43 Cricket Ave –
Ardmore, Pennsylvania 19003

(610) 642-1888

This is the new Ardmore location that opened this week. The original is on Washington Avenue in South Philadelphia.

A new Vietnamese restaurant is always welcome on the Main Line, joining Pho-Ever Yours in Narberth, and the Pho Street Bryn Mawr location. I try to be cautious in judging a place on opening week, but here goes:

Atmosphere is casual, but spartan/elegant enough compared to most in the genre. The staff in the kitchen looked enormous, and due to the lack of publicity, the empty dining room made the contrast a bit sparse. It took a few moments for them to recognize my presence, but once identified, my service was no less than excellent. As a single diner, I was invited to sit wherever I pleased (but being the considerate diner I am, I chose a counter at the window .. despite the rather unpleasant construction view.) I’m sure that at the pace of building these days, that will soon be mitigated. The sheetrock DID cast an odd green hue on my pictures, which I did my best to correct – well, not my BEST, but I did reduce the St. Patrick’s day effect somewhat.

Now to the food. There do not appear to be lunch specials, but the prices were reasonable for the neighborhood. I was immediately brought a glass of ice water and was not pressured to order right away.

I typically choose crispy spring rolls and Bún thịt nướng (vermicelli with charbroiled pork) as my bellwethers, but decided I needed to judge a bahn mi and pho for this occasion. The only bahn mi was thịt nướng. At $7.95, it was par for a Lower Merion sammie, but approximately twice what one would pay in Upper Darby.

First, I decided to try the Vietnamese Iced Coffee with condensed milk and was delighted with the presentation (my own personal drip vessel and a large glass of ice with a long spoon.) I was cautioned (correctly) that it was hot, so I sacrificed the single paper napkin from the place setting next to me for the job.) It was quite delicious. I’m not sure why most Vietnamese places give you a single paper napkin… especially if you are slurping Pho.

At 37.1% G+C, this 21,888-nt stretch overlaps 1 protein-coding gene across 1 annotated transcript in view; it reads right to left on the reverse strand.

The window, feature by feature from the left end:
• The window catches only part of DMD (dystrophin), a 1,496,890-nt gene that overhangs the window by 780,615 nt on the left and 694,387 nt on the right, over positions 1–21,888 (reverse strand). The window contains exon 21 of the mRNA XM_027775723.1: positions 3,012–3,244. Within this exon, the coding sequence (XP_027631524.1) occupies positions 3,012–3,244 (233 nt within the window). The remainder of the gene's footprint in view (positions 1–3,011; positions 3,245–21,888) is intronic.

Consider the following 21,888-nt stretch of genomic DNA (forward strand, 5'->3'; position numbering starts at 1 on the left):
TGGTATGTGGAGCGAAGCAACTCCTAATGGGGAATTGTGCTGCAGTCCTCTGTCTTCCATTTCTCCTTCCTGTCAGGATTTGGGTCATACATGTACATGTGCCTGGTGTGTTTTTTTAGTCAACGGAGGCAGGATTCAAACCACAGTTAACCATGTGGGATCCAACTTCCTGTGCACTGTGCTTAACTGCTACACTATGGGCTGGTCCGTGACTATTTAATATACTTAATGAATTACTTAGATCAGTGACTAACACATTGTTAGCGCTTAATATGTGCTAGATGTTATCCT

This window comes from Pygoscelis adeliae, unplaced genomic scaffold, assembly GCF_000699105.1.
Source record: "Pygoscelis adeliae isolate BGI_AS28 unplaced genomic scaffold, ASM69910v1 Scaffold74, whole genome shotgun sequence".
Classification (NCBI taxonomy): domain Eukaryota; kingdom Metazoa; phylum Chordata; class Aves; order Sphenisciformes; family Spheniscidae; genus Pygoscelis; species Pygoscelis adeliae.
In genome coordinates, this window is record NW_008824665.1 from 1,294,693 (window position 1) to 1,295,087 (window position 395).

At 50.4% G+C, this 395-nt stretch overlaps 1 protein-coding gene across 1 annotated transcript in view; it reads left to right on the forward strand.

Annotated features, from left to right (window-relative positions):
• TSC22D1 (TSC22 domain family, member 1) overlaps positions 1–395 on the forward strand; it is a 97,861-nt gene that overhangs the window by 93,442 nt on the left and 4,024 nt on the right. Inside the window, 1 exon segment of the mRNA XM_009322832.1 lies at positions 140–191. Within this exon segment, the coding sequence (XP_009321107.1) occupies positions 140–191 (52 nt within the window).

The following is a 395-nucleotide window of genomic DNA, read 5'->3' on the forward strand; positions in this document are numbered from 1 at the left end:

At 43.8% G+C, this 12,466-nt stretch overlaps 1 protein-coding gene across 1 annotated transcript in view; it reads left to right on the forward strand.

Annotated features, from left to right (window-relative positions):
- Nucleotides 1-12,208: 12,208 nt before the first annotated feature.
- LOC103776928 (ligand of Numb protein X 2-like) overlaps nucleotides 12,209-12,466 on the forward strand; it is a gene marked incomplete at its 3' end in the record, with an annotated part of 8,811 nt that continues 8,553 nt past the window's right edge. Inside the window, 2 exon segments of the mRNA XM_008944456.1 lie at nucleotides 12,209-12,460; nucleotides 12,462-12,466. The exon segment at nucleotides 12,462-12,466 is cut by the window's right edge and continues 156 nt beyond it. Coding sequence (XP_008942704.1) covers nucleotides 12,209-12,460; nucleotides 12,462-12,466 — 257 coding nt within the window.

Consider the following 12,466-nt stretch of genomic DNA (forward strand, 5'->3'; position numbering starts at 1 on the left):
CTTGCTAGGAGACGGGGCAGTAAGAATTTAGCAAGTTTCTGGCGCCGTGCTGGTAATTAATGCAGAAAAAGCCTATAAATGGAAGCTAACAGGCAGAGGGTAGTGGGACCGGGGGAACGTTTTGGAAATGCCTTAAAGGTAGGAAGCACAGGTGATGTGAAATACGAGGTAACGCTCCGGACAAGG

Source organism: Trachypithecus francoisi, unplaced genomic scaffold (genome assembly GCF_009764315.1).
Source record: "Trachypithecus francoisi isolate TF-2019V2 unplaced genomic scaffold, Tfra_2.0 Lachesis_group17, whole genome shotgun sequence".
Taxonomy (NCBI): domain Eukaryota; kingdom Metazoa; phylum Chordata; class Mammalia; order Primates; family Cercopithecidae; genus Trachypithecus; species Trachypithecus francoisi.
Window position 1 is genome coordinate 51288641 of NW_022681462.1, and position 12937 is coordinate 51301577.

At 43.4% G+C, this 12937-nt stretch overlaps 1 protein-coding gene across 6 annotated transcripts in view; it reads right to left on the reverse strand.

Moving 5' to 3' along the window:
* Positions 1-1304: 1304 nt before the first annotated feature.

As for the bahn mi, we all know that the roll makes or breaks this sammitch. The “baguette” was fresh and chewy but had more in common with a great cheesesteak roll than a light airy Vietnamese baguette. It was lightly warmed, but not toasted, as it should be.

Regarding the fillings, the pork was neither skimpy nor abundant. The cilantro was beautiful and fresh, as were the finely julienned pickled carrots and daikon. I was surprised to find neither pate not mayo spread on the roll. I realize these are not PREREQUISITES, but I do think they provide a necessary creamy mouthfeel. Instead, the pork seemed coated in a thickened version of its marinade. Slightly sweet, but not unpleasantly so. The pork itself was strips of shoulder, JUST fatty enough, but rendered so as not to be gristly. Personally, I prefer mine more caramelized, and this has only a few tiny hints of any flame source licking at it (which to me defines the adjective “charbroiled.”)
Not my FAVORITE bahn mi, but certainly far better than NO bahn mi. I would not come here specifically for that sandwich in the future (though I would not turn it down if someone brought me one.)

Next up was the Pho … I went with Tai Nam (eye round and well-done flank) and was presented an enormous bowl. Actually they are ALWAYS served in enormous bowls, so this is not unusual. The AMOUNT of beef was. This easily had twice as much meat as any Pho I had been served EVER.
Now the eye round was not rare (I like when they put it in raw) but it was good, but not NEARLY as flavorful as the flank, which was perfectly tender. Noodles were also generous and had an excellent texture. They were a bit stuck together, but this happens, so I’m not complaining. They were not difficult to eat.

The broth, in my opinion, was not aggressively seasoned enough, and did not have as deep or rich a beefy flavor as the best versions I’ve tasted. It was not salty (and possibly was not aggressively dosed with MSG – which I personally do not mind – and actually expect.) The flavors did deepen the longer it sat, but the jalapenos failed to give it sufficient kick – that’s the luck of the draw with any jalapeno – so I added a splash of Sriracha for the requisite heat.

Three hours later, as I write this, I am stuffed, so that’s not a bad thing for a $21 lunch in an Asian (non-buffet) restaurant. I will certainly return and try other dishes. Sometimes I feel ethnic food can be “dumbed down” on the Main Line compared to Darby, or South/Northeast Philadelphia. I’m still happy for the addition.